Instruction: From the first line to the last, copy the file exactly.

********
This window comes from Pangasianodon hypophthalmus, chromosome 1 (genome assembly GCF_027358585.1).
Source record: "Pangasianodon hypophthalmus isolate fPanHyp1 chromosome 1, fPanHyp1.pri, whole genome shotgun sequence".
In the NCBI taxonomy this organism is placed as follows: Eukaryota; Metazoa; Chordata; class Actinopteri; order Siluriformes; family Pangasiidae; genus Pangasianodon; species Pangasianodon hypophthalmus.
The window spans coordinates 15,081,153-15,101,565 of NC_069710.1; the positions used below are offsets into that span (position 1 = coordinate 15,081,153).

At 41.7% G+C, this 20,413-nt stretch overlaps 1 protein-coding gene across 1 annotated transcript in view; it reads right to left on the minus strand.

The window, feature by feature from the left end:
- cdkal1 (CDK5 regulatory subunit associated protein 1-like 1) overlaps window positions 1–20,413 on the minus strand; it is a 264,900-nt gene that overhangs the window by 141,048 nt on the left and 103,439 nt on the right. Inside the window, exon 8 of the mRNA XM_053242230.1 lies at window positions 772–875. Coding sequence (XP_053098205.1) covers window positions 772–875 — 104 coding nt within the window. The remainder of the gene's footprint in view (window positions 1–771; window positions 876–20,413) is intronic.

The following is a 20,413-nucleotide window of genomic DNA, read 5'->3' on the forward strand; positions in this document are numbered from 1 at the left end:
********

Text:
This window comes from Pangasianodon hypophthalmus, chromosome 1 (genome assembly GCF_027358585.1).
Source record: "Pangasianodon hypophthalmus isolate fPanHyp1 chromosome 1, fPanHyp1.pri, whole genome shotgun sequence".
In the NCBI taxonomy this organism is placed as follows: Eukaryota; Metazoa; Chordata; class Actinopteri; order Siluriformes; family Pangasiidae; genus Pangasianodon; species Pangasianodon hypophthalmus.
The window spans coordinates 15,081,153-15,101,565 of NC_069710.1; the positions used below are offsets into that span (position 1 = coordinate 15,081,153).

At 41.7% G+C, this 20,413-nt stretch overlaps 1 protein-coding gene across 1 annotated transcript in view; it reads right to left on the minus strand.

The window, feature by feature from the left end:
- cdkal1 (CDK5 regulatory subunit associated protein 1-like 1) overlaps window positions 1–20,413 on the minus strand; it is a 264,900-nt gene that overhangs the window by 141,048 nt on the left and 103,439 nt on the right. Inside the window, exon 8 of the mRNA XM_053242230.1 lies at window positions 772–875. Coding sequence (XP_053098205.1) covers window positions 772–875 — 104 coding nt within the window. The remainder of the gene's footprint in view (window positions 1–771; window positions 876–20,413) is intronic.

The following is a 20,413-nucleotide window of genomic DNA, read 5'->3' on the forward strand; positions in this document are numbered from 1 at the left end: